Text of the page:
“...there are other metaphors that, for me, come much closer to describing the God who whispers in my inner and outer life: God as the Mysterious Laughter I hear in creation; God as the Gentle Persuader who touches me lightly on the shoulder; God as the Aching Beauty who speaks through nature and the arts; God as the Shimmering Presence always just beyond my reach but giving depth to common things.”

Saturday, 8 March 2014

One year anniversary.

It's official - the Rector@6 has been in post one whole year! On March 7th last year - the rectory was full of family who were with us for the collation, induction and installation of my husband to this benefice. I remember the night well, as the Rector@6 had gone ahead and I had to drive my car, full of family, to the church. It was such a foggy night and I couldn't see more than a few metres in front of me as I crawled along the unfamiliar country road. Now I know every bend, narrow spot and pothole on that journey - having had to race back to the rectory, on more than one occasion, when the Rector@6 has found that he has forgotten his sermon or keys!
We marked the anniversay by escaping from the benefice and going to find the sea. It was warm enough to sit outside and have fish and chips, overlooking the empty beach. What contrasting weather to the last few weeks and what a contrast to the rural benefice. Now that our Devon house is let, we will have time to get out and explore the contrasting landscapes of Dorset and we are really looking forward to that.
Here is just a taster of what we have to explore....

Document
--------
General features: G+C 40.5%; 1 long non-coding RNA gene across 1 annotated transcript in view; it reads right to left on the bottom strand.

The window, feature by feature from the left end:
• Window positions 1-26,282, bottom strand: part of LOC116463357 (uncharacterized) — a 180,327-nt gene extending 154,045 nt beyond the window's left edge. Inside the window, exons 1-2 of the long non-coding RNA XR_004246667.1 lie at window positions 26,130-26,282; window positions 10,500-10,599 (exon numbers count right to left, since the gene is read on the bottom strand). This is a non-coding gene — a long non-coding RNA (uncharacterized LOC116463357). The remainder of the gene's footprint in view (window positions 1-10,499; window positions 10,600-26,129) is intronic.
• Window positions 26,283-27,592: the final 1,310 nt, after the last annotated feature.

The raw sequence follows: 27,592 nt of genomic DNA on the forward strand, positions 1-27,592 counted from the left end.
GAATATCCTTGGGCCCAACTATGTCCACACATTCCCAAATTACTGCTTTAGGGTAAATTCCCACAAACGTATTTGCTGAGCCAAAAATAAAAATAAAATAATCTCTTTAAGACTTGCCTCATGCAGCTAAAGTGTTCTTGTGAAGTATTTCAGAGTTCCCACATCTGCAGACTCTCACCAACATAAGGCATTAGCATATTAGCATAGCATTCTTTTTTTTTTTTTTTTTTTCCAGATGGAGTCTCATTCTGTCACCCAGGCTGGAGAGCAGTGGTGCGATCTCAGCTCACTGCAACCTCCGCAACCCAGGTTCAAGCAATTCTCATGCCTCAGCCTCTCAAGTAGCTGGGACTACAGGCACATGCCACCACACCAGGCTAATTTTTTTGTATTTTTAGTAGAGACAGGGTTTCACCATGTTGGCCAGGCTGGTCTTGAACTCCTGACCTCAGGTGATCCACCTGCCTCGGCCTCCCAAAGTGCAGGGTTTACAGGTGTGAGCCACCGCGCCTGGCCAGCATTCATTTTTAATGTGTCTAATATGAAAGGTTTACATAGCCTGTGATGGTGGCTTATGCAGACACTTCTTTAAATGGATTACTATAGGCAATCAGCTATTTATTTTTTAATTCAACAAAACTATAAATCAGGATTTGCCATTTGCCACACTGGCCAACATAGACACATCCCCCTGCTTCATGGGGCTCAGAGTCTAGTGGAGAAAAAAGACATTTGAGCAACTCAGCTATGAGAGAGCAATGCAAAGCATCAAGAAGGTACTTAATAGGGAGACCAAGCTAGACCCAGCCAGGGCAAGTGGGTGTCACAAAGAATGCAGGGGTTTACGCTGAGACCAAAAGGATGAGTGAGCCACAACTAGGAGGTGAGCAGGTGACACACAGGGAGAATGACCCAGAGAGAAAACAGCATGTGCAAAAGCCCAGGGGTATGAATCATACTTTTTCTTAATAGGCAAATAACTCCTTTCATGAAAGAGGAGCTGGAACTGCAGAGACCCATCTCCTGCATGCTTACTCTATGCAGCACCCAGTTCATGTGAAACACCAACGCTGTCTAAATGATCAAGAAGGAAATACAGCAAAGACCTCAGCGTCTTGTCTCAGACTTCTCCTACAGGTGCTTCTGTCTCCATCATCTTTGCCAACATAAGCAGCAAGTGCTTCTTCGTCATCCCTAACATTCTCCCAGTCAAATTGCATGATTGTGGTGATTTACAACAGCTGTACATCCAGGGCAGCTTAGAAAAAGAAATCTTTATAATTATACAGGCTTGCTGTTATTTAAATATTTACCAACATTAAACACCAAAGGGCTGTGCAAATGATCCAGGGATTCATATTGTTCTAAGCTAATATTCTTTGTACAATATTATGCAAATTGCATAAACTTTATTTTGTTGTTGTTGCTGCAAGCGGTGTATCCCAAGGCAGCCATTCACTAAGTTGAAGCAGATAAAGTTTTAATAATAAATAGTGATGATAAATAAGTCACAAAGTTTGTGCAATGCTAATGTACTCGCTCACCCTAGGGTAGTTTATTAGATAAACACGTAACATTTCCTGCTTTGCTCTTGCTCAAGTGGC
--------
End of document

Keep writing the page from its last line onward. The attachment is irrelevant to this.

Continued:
Monday, 3 March 2014

Paths blocked while trying to move forward

The countryside here in Dorset is still recovering from the massive storms that we experienced a couple of weeks ago. Much of my dog walking is in woodlands and many of the paths are still blocked by ancient trees that have been uprooted. It makes me think about life in our churches - as we try to move forward, there always seems to be some barrier in the way. It takes creative thinking to find a way around the blockages - and that takes up a lot of time! There have been many sleepless nights in the Rectory as, in turn, one of the benefice churches throws up a problem. We never thought it was going to be easy but life is, perhaps, harder than we anticipated it was going to be. We are both tired and in need of a break in order to gain some perspective and to stop us looking over the fence to see if the grass is greener!

This path was lined with magnificent beech trees but they have sadly suffered in the storms.

In other woods, the chalky subsoil is exposed when the trees fall onto one another, causing a cascading effect through the woods. It reminds us of the need to have firm foundations.